In 1989 White signed a four-year, $6.1 million contract that made him the highest-paid defensive player in the NFL at the time.
Unrestricted free agency descended upon the NFL officially on March 1, 1993. Reggie White quickly became the most visible—and sought-after—unrestricted free agent after the 1992-93 football season. Green Bay was one of a half dozen teams that bid quite openly for White’s services at that time. . Everywhere he went he was courted not only by team owners, management, and player personnel, but also by ordinary citizens who had heard about his community work and his Christian ethics. In the end, White signed with Wisconsin’s Green Bay Packers. The Packers’ offer was the most generous financially, with guaranteed earnings of $17 million over four years. Under the contract White became the most highly paid defender in the NFL. He also tithed a good portion of his NFL income to several Baptist churches. Reflecting on his work in the Philadelphia Daily News, the “minister of defense” concluded: “The Bible says, ‘Faith without works is dead.’ That is just another way of saying: ‘Put your money where your mouth is.’”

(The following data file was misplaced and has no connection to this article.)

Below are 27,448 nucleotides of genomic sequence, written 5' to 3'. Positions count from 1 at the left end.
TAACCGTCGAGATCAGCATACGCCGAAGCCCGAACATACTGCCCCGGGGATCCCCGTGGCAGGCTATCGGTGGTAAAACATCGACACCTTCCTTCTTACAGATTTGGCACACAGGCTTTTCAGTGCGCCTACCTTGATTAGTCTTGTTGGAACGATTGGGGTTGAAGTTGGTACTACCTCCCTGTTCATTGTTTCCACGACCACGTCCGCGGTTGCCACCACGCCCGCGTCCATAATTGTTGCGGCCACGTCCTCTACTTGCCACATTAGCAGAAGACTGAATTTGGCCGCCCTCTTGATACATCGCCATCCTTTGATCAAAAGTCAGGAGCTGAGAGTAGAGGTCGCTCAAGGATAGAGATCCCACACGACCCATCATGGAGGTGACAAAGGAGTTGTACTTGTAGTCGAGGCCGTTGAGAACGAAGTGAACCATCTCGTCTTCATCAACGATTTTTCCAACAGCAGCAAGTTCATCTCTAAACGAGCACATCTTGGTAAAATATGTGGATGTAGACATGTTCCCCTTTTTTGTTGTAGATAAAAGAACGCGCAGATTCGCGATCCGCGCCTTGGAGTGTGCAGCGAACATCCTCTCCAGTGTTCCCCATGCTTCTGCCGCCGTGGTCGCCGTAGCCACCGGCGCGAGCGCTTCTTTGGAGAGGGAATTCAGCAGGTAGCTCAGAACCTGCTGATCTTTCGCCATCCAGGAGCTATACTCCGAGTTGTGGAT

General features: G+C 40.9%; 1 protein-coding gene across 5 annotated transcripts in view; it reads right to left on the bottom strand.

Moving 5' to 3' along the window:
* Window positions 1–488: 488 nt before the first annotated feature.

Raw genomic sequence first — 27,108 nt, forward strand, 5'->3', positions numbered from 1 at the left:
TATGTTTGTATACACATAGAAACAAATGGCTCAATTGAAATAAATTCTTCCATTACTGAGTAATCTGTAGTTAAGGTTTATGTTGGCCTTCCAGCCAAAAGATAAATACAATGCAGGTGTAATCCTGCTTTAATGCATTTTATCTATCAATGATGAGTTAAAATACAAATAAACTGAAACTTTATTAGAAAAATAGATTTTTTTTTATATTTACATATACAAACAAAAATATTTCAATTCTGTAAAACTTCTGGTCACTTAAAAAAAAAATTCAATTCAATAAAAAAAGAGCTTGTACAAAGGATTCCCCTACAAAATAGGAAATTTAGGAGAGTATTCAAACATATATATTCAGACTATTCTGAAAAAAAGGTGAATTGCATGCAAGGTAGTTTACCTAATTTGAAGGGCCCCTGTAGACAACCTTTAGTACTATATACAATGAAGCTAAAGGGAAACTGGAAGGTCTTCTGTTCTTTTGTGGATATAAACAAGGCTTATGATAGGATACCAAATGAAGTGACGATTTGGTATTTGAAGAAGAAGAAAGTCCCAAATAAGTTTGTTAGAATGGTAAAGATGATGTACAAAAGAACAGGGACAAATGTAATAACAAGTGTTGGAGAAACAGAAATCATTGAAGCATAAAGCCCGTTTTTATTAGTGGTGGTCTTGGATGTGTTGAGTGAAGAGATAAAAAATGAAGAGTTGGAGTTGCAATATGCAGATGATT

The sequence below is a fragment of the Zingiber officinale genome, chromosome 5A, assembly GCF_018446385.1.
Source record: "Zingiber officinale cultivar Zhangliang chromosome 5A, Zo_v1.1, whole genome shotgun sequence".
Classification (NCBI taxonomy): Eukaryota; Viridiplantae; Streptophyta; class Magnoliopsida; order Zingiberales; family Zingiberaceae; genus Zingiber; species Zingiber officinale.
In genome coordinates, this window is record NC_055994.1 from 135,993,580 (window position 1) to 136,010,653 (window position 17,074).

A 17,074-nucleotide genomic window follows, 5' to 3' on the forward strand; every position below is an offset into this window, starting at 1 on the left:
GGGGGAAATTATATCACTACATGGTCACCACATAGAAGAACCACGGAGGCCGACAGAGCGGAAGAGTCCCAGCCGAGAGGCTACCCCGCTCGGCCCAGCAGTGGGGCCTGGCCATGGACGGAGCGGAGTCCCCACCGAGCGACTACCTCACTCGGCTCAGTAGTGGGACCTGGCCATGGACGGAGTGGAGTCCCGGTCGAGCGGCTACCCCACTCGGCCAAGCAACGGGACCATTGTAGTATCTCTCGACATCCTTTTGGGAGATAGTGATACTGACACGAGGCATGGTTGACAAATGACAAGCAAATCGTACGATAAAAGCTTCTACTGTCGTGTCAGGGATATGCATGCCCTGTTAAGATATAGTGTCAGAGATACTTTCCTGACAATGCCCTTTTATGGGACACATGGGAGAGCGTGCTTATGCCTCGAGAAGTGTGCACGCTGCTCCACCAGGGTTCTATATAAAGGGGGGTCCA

Reggie White announced his retirement in 1999. Green Bay honored White’s retirement by retiring his jersey number, which was 92, and he spent one year out of football and involved in his ministry. White returned for one final season in the NFL, lured from retirement for the 2000 season by the Carolina Panthers who paid him one million dollars for the effort. He retired for the second time at the end of that season.
White’s other career–carrying the gospel of Christ to those in need–will last his entire life. He and his wife built Hope Place, a shelter for unwed mothers, on property near their home in rural Tennessee; they also founded the Alpha & Omega Ministry to sponsor a community development bank in Knoxville. “I’m trying to build up black people’s morale, self-confidence and self-reliance to show them that the Jesus I’m talking about is real,” White explained in Ebony.